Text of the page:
Twenty New Hooligans / Haifa museum 1999
Twenty New Hooligans was applied directly to the museum walls that were whitewashed after the show ended. That has been a usual practice with most of my painting installations so far.
The 20 men appear in 10 pairs, constructed of 40 parts, set on a grid around the hall.
The origin of the images is in a sequence borrowed from October, Eisenstein’s film, showing Cossacks dance in a circle. (It’s a very dark night scene with lots of mud, boots, and fire) In shooting 16 frames per second, Eisenstein had further accelerated a dance, fast in itself. The filmed Cossacks, thus, gained an appearance of mechanized beings almost, the look of tops.
I was so enchanted by this sequence that I wanted to study it frame by frame. To do so, I re-filmed my video screen proceeding by the slow forward and the pause buttons. The bodies of the dancers, as a result of this operation, were brutally segmented, lost their scale, were smeared and blurred, at times beyond recognition. I did it for no particular purpose other than to see better how that formidable scene was built, but now I was so intrigued by the material I got that I understood I was already working, possibly for the Haifa Show.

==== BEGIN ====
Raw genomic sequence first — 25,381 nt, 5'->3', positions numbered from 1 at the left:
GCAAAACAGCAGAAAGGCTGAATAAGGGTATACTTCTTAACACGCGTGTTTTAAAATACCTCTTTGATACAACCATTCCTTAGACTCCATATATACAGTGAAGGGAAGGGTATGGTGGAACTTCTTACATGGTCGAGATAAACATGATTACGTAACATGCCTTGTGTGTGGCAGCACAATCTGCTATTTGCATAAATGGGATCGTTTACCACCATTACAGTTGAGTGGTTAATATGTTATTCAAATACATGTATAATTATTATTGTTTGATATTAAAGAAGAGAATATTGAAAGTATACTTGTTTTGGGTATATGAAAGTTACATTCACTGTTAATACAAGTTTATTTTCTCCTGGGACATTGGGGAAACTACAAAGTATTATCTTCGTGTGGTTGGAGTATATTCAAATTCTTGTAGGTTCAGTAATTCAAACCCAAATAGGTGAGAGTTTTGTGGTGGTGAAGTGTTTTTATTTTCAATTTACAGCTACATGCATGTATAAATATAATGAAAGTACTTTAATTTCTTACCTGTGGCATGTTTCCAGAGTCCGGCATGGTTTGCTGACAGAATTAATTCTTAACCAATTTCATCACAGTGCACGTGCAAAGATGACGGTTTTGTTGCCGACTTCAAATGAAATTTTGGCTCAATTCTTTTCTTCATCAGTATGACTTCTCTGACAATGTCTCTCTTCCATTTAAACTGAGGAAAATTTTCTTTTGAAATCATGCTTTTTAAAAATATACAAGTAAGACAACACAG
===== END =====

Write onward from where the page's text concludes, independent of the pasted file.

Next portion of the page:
I then downloaded my ‘Schlachtplatte’ into my computer and worked on each frame separately. I got rid of all torsos, kept heads, lower body parts, and boots only. When this was ready I could print all fragments and reconstruct my twenty, indeed new, hooligans - shortened and convulsive grimaces, hardly dancing beings.
Next, I reconstructed an imaginary circle movement by building the entire room plan, keeping the look of a procession, (much like I did with the Ein Harod boys) by turning the images each on its own axis and all together around the room.
The painting process was very much shooting into the dark, as the blurred deep dark projected images gave me only hints which were anyway further blurred and messed up by the squeegee work, a very rough tool. I proceeded by dozens of erasures, getting rid of the entire image, then recreating it, again and again, till I felt I could agree with a certain result, keeping in touch with the all-over plan.
After having contrived all constraints described above, the rest was ‘to suck’ my Cossacks from the wall, much through obeying chance and accident. What finally was to be seen on the walls is an entirely imaginary construct bearing very little resemblance to the original Eisenstein sequence.
For the 16 red rosettes, I used a huge spyrograph built especially for my walls projects. It is an enlargement of a children toy fit to the Leonardo scale of his man in the circle. It takes two people to operate it, pulling the line inch by inch, by a very slow movement. The silver rings all over cover the holes randomly drilled in the paintings while attaching the Spyro’ to the wall. I wanted to leave the trace of my action exposed and marked.